Vitamin pills 'increase risk of early death'
By Kate Devlin, Medical Correspondent telegraph
Last Updated: 12:01am
Popular vitamin supplements taken by millions of people in the hope of improving their health may do no good and could increase the risk of a premature death, researchers report today.
They warn healthy people who take antioxidant supplements, including vitamins A and E, to try to keep diseases such as cancer at bay that they are interfering with their natural body defences and may be increasing their risk of an early death by up to 16 per cent.
Researchers at Copenhagen University carried out a review of 67 studies on 230,000 healthy people and found "no convincing evidence" that any of the antioxidants helped to prolong life expectancy. But some "increased mortality".
About 12 million Britons supplement their diets with vitamins and the industry is worth £330 million. But little research has been done on the long-term health implications.
The Department of Health said yesterday that people should try to get the vitamins they need by eating a balanced diet and advised care in taking large doses of supplements.
A spokesman said: "There is a need to exercise caution in the use of high doses of purified supplements of vitamins, including antioxidant vitamins, and minerals. Their impact on long-term health may not have been fully established and they cannot be assumed to be without risk.
Antioxidants, including vitamins A, E, C and beta-carotene and selenium, are said to mop up compounds, called free radicals, which cause disease. It is this action that researchers believe may cause problems with the defence system.
The Danish research, released by the influential Cochrane Library, applied only to synthetic supplements and not to vitamins that occur naturally in vegetables and fruit.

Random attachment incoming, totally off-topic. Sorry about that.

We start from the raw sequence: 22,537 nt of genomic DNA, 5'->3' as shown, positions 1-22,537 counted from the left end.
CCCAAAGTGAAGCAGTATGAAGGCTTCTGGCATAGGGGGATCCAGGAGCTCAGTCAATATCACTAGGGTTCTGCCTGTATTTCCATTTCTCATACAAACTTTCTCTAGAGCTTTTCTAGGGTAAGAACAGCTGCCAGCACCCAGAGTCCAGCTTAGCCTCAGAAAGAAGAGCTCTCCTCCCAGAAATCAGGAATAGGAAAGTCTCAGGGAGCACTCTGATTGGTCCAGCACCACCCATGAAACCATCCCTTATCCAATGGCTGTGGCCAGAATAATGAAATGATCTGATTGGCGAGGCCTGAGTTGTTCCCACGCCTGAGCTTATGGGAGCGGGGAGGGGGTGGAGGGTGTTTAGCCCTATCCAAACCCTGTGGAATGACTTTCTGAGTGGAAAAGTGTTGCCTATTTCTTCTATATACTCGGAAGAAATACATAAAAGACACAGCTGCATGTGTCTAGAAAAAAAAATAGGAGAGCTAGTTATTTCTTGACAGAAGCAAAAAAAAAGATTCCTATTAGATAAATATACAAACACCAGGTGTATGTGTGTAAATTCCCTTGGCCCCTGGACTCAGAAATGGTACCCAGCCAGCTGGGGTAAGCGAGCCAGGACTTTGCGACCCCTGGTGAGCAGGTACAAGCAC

It found that vitamin A supplements increased the risk of death in healthy people by 16 per cent. Taking beta-carotene was linked to a 7 per cent increased risk, while regular users of vitamin E supplements increased the risk of an early death by four per cent.
Although the review found no significant detrimental effect caused by vitamin C, it found no evidence that it helped ward off disease. Millions take it in the hope of avoiding a common cold.
Goran Bjelakovic, who led the review, said: "We could find no evidence to support taking antioxidant supplements to reduce the risk of dying earlier in healthy people or patients with various diseases.
"If anything, people in trial groups given the antioxidants beta-carotene, vitamin A, and vitamin E showed increased rates of mortality."
But Patrick Holford, a nutritionist who has formulated supplements for the company Biocare, said: "Antioxidants are not meant to be magic bullets and should not be expected to undo a lifetime of unhealthy habits.
"When used properly, in combination with a healthy diet full of fruit and vegetables, getting plenty of exercise and not smoking, antioxidant supplements can play an important role in maintaining and promoting overall health."
A spokesman for the Health Supplements Information Service said: "People should get all the vitamins and minerals they need from their diet, but for the millions who are not able to do that, vitamins can be a useful supplement and they should not stop taking them."
However, Catherine Collins, of the British Dietetic Association, said: "This study is deeply worrying and shows that there should be more regulation for vitamins and minerals.
"The public can buy vitamins as easily as sweets. They should be treated in the same way as paracetamol with maximum limits on the dosage."